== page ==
When you aren’t able to understand your customers, you cannot cater to their needs and expectations. Access to robust data and analytics tools can provide insights into customer behavior in real-time. This information is vital to a business’ ability to measure the performance of each communication against set metrics and to continually refine and improve messaging to a customer.
Additionally, predictive analytics tools can help anticipate what customers may do or need in the future, shifting an organisation from being reactive to proactive in catering to customer needs.
3. Customer can choose print or portal, only
Providing a paperless channel is not a sign of digital communications maturity and offers no competitive advantage. Most organisations provide both print and at least one digital channel as a means for customers to receive communication.
The measure of digital maturity progress is whether the customer can choose to receive communications through their preferred channel, and can seamlessly switch between channels whenever they wish. Digital maturity is reached when the customer receives a full omnichannel communication experience.
Effectively moving the dial on digital maturity
To make progress in the digital maturity of communications, businesses first need to create a strategy that clearly lays out a plan for how to do so. Essentially, they need a digital communications maturity framework that provides a picture of how their communication compares in an increasingly competitive and digitally savvy industry.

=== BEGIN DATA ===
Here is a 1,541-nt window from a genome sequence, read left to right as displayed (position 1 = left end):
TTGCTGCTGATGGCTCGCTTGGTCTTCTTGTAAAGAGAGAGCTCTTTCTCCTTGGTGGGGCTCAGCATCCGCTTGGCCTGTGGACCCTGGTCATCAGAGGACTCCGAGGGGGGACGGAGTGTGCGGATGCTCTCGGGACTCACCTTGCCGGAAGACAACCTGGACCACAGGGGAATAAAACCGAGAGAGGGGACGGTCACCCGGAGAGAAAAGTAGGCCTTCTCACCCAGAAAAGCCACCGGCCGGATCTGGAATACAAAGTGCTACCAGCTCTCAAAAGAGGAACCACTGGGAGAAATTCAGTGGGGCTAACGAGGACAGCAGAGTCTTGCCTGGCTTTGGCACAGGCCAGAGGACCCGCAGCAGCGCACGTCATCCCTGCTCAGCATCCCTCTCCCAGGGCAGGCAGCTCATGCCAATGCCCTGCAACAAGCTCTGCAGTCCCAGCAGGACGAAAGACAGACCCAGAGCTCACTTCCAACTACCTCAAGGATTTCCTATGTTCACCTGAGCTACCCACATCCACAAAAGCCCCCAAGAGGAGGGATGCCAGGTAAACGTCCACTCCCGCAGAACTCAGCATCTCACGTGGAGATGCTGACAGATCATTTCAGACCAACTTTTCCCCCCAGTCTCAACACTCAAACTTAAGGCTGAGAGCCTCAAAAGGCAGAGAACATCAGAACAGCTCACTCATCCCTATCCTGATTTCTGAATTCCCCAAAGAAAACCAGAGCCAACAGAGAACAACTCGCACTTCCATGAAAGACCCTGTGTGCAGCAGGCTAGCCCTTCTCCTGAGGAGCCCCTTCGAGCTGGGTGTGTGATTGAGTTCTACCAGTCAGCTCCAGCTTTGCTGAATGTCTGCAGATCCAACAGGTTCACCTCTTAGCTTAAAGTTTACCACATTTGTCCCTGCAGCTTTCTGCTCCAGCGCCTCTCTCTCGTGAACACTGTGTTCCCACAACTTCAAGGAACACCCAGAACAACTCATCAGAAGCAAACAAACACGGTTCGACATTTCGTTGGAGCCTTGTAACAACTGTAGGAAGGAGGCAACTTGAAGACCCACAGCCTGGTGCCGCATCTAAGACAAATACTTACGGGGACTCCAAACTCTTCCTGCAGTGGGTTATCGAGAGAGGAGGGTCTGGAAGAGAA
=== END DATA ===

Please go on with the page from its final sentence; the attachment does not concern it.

Without a digital communication transformation plan that specifically aims to grow digital communication maturity, it’s unlikely that a business is making meaningful progress. You might be making changes and enhancements, but these will be tactical, and will not accelerate your evolution to a digitally mature organisation. Successfully executing a maturity framework requires only 4 simple steps:
Step 1 – audit the current digital communication to determine a baseline.
Step 2 – using a digital maturity framework, map the business’ current capabilities and identify a starting position.
Step 3 – define strategies that will move digital communication capabilities along the maturity continuum.
Step 4 – execute, measure and refine.
According to Deloitte, businesses that are digitally mature have an advantage over those who are still transforming when it comes to rapid transformation. Additionally, their Digital Transformation 2020 survey report found that 45% of high maturity companies achieved net revenue growth above industry averages compared to 15% of companies not as highly rated in maturity. And yet, few companies appear to be making the fundamental changes needed to achieve digital maturity.
In a world governed by constant change and uncertainty where customer experience is driving customer retention, repeat purchase rates, customer lifetime value, and revenue growth, it has become imperative that businesses start to invest in experience and enhance their engagement with customers by increasing resilience and efficiency enabled by the progression of their digital maturity.
By Brent Haumann, Managing Director, Striata